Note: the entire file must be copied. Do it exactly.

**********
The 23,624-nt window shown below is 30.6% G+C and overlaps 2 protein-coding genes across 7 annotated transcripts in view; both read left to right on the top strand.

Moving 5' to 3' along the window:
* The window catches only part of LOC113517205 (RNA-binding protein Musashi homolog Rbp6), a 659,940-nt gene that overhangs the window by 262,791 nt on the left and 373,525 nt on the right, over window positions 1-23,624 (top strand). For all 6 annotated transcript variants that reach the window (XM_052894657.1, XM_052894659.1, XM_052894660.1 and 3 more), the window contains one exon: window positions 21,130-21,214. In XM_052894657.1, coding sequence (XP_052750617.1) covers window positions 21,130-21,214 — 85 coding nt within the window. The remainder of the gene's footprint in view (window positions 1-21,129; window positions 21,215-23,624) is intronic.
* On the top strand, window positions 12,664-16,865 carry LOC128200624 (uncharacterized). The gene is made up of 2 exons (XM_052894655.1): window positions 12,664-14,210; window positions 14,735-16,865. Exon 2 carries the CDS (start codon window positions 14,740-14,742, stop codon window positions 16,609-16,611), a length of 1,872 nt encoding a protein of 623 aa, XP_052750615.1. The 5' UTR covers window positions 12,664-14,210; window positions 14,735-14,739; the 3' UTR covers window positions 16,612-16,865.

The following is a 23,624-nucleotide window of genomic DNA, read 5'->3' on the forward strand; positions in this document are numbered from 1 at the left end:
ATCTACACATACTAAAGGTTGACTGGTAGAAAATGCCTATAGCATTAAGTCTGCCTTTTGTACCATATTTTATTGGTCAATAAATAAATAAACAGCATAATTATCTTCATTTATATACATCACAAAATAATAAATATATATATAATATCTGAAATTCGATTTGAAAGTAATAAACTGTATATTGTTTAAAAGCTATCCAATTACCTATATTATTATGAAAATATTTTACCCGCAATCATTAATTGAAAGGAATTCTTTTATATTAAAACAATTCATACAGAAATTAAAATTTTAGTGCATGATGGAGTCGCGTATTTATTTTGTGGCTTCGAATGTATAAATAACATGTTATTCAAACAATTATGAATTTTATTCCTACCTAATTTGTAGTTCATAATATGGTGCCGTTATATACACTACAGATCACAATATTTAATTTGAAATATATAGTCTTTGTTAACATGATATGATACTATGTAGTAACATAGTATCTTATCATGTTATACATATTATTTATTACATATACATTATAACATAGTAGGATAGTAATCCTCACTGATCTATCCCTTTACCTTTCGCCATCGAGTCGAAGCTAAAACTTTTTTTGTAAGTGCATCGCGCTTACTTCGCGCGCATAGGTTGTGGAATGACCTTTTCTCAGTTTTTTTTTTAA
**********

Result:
The 23,624-nt window shown below is 30.6% G+C and overlaps 2 protein-coding genes across 7 annotated transcripts in view; both read left to right on the top strand.

Moving 5' to 3' along the window:
* The window catches only part of LOC113517205 (RNA-binding protein Musashi homolog Rbp6), a 659,940-nt gene that overhangs the window by 262,791 nt on the left and 373,525 nt on the right, over window positions 1-23,624 (top strand). For all 6 annotated transcript variants that reach the window (XM_052894657.1, XM_052894659.1, XM_052894660.1 and 3 more), the window contains one exon: window positions 21,130-21,214. In XM_052894657.1, coding sequence (XP_052750617.1) covers window positions 21,130-21,214 — 85 coding nt within the window. The remainder of the gene's footprint in view (window positions 1-21,129; window positions 21,215-23,624) is intronic.
* On the top strand, window positions 12,664-16,865 carry LOC128200624 (uncharacterized). The gene is made up of 2 exons (XM_052894655.1): window positions 12,664-14,210; window positions 14,735-16,865. Exon 2 carries the CDS (start codon window positions 14,740-14,742, stop codon window positions 16,609-16,611), a length of 1,872 nt encoding a protein of 623 aa, XP_052750615.1. The 5' UTR covers window positions 12,664-14,210; window positions 14,735-14,739; the 3' UTR covers window positions 16,612-16,865.

The following is a 23,624-nucleotide window of genomic DNA, read 5'->3' on the forward strand; positions in this document are numbered from 1 at the left end:
ATCTACACATACTAAAGGTTGACTGGTAGAAAATGCCTATAGCATTAAGTCTGCCTTTTGTACCATATTTTATTGGTCAATAAATAAATAAACAGCATAATTATCTTCATTTATATACATCACAAAATAATAAATATATATATAATATCTGAAATTCGATTTGAAAGTAATAAACTGTATATTGTTTAAAAGCTATCCAATTACCTATATTATTATGAAAATATTTTACCCGCAATCATTAATTGAAAGGAATTCTTTTATATTAAAACAATTCATACAGAAATTAAAATTTTAGTGCATGATGGAGTCGCGTATTTATTTTGTGGCTTCGAATGTATAAATAACATGTTATTCAAACAATTATGAATTTTATTCCTACCTAATTTGTAGTTCATAATATGGTGCCGTTATATACACTACAGATCACAATATTTAATTTGAAATATATAGTCTTTGTTAACATGATATGATACTATGTAGTAACATAGTATCTTATCATGTTATACATATTATTTATTACATATACATTATAACATAGTAGGATAGTAATCCTCACTGATCTATCCCTTTACCTTTCGCCATCGAGTCGAAGCTAAAACTTTTTTTGTAAGTGCATCGCGCTTACTTCGCGCGCATAGGTTGTGGAATGACCTTTTCTCAGTTTTTTTTTTAA